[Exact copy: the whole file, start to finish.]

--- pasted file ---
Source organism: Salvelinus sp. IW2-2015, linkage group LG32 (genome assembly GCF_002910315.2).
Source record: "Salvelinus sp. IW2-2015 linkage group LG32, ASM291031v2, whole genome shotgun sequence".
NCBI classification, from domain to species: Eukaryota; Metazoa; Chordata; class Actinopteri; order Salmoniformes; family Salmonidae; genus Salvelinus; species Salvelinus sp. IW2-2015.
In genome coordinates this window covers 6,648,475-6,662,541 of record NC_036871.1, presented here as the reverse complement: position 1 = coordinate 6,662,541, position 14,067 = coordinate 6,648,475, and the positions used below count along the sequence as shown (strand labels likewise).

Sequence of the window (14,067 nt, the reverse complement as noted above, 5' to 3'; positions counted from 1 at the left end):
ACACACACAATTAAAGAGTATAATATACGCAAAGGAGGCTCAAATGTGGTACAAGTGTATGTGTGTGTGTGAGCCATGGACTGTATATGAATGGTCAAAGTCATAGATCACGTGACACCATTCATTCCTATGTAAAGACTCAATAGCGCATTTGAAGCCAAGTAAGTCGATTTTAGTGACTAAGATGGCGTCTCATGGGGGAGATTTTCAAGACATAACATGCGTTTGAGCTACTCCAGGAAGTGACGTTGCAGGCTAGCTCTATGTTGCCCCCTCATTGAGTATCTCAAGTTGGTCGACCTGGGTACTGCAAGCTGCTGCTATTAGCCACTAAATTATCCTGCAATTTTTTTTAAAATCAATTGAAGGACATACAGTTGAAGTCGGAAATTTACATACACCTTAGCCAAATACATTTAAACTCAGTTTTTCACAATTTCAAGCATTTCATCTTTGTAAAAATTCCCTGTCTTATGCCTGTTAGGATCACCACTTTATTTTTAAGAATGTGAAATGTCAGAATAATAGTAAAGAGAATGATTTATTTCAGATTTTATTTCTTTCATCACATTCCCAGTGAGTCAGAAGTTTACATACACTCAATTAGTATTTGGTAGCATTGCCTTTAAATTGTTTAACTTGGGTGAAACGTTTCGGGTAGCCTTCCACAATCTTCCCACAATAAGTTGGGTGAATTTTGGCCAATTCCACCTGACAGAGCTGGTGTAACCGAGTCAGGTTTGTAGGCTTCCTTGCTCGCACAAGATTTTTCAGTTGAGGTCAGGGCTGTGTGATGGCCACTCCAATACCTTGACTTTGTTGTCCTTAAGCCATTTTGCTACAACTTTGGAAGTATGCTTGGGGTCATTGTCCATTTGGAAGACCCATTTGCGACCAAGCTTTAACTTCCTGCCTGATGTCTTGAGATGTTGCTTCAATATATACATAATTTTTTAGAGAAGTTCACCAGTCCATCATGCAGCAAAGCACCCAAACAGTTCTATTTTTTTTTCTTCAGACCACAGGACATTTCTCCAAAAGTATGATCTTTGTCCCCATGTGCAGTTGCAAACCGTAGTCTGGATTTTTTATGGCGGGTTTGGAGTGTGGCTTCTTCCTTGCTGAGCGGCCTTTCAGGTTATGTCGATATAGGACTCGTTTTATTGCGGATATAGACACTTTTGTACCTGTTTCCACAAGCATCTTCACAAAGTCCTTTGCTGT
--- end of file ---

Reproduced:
Source organism: Salvelinus sp. IW2-2015, linkage group LG32 (genome assembly GCF_002910315.2).
Source record: "Salvelinus sp. IW2-2015 linkage group LG32, ASM291031v2, whole genome shotgun sequence".
NCBI classification, from domain to species: Eukaryota; Metazoa; Chordata; class Actinopteri; order Salmoniformes; family Salmonidae; genus Salvelinus; species Salvelinus sp. IW2-2015.
In genome coordinates this window covers 6,648,475-6,662,541 of record NC_036871.1, presented here as the reverse complement: position 1 = coordinate 6,662,541, position 14,067 = coordinate 6,648,475, and the positions used below count along the sequence as shown (strand labels likewise).

Sequence of the window (14,067 nt, the reverse complement as noted above, 5' to 3'; positions counted from 1 at the left end):
ACACACACAATTAAAGAGTATAATATACGCAAAGGAGGCTCAAATGTGGTACAAGTGTATGTGTGTGTGTGAGCCATGGACTGTATATGAATGGTCAAAGTCATAGATCACGTGACACCATTCATTCCTATGTAAAGACTCAATAGCGCATTTGAAGCCAAGTAAGTCGATTTTAGTGACTAAGATGGCGTCTCATGGGGGAGATTTTCAAGACATAACATGCGTTTGAGCTACTCCAGGAAGTGACGTTGCAGGCTAGCTCTATGTTGCCCCCTCATTGAGTATCTCAAGTTGGTCGACCTGGGTACTGCAAGCTGCTGCTATTAGCCACTAAATTATCCTGCAATTTTTTTTAAAATCAATTGAAGGACATACAGTTGAAGTCGGAAATTTACATACACCTTAGCCAAATACATTTAAACTCAGTTTTTCACAATTTCAAGCATTTCATCTTTGTAAAAATTCCCTGTCTTATGCCTGTTAGGATCACCACTTTATTTTTAAGAATGTGAAATGTCAGAATAATAGTAAAGAGAATGATTTATTTCAGATTTTATTTCTTTCATCACATTCCCAGTGAGTCAGAAGTTTACATACACTCAATTAGTATTTGGTAGCATTGCCTTTAAATTGTTTAACTTGGGTGAAACGTTTCGGGTAGCCTTCCACAATCTTCCCACAATAAGTTGGGTGAATTTTGGCCAATTCCACCTGACAGAGCTGGTGTAACCGAGTCAGGTTTGTAGGCTTCCTTGCTCGCACAAGATTTTTCAGTTGAGGTCAGGGCTGTGTGATGGCCACTCCAATACCTTGACTTTGTTGTCCTTAAGCCATTTTGCTACAACTTTGGAAGTATGCTTGGGGTCATTGTCCATTTGGAAGACCCATTTGCGACCAAGCTTTAACTTCCTGCCTGATGTCTTGAGATGTTGCTTCAATATATACATAATTTTTTAGAGAAGTTCACCAGTCCATCATGCAGCAAAGCACCCAAACAGTTCTATTTTTTTTTCTTCAGACCACAGGACATTTCTCCAAAAGTATGATCTTTGTCCCCATGTGCAGTTGCAAACCGTAGTCTGGATTTTTTATGGCGGGTTTGGAGTGTGGCTTCTTCCTTGCTGAGCGGCCTTTCAGGTTATGTCGATATAGGACTCGTTTTATTGCGGATATAGACACTTTTGTACCTGTTTCCACAAGCATCTTCACAAAGTCCTTTGCTGT